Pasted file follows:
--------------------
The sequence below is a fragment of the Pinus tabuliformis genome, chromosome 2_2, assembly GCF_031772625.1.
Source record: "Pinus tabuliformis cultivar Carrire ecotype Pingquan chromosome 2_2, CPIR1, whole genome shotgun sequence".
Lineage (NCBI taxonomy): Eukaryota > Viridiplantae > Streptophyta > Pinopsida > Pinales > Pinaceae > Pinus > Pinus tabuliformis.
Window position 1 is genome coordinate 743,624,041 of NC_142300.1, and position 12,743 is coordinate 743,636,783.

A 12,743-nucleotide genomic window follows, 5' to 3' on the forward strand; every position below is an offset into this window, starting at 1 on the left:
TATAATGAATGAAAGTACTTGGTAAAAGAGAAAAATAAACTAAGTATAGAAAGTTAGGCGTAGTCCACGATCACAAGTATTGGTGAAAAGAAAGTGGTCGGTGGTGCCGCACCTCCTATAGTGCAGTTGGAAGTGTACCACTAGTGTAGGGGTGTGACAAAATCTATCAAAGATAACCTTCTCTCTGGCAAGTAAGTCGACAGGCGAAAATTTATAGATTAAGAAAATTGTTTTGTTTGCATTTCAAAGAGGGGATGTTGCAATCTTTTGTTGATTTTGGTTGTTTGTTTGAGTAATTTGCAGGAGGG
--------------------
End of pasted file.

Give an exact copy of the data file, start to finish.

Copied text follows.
The sequence below is a fragment of the Pinus tabuliformis genome, chromosome 2_2, assembly GCF_031772625.1.
Source record: "Pinus tabuliformis cultivar Carrire ecotype Pingquan chromosome 2_2, CPIR1, whole genome shotgun sequence".
Lineage (NCBI taxonomy): Eukaryota > Viridiplantae > Streptophyta > Pinopsida > Pinales > Pinaceae > Pinus > Pinus tabuliformis.
Window position 1 is genome coordinate 743,624,041 of NC_142300.1, and position 12,743 is coordinate 743,636,783.

A 12,743-nucleotide genomic window follows, 5' to 3' on the forward strand; every position below is an offset into this window, starting at 1 on the left:
TATAATGAATGAAAGTACTTGGTAAAAGAGAAAAATAAACTAAGTATAGAAAGTTAGGCGTAGTCCACGATCACAAGTATTGGTGAAAAGAAAGTGGTCGGTGGTGCCGCACCTCCTATAGTGCAGTTGGAAGTGTACCACTAGTGTAGGGGTGTGACAAAATCTATCAAAGATAACCTTCTCTCTGGCAAGTAAGTCGACAGGCGAAAATTTATAGATTAAGAAAATTGTTTTGTTTGCATTTCAAAGAGGGGATGTTGCAATCTTTTGTTGATTTTGGTTGTTTGTTTGAGTAATTTGCAGGAGGG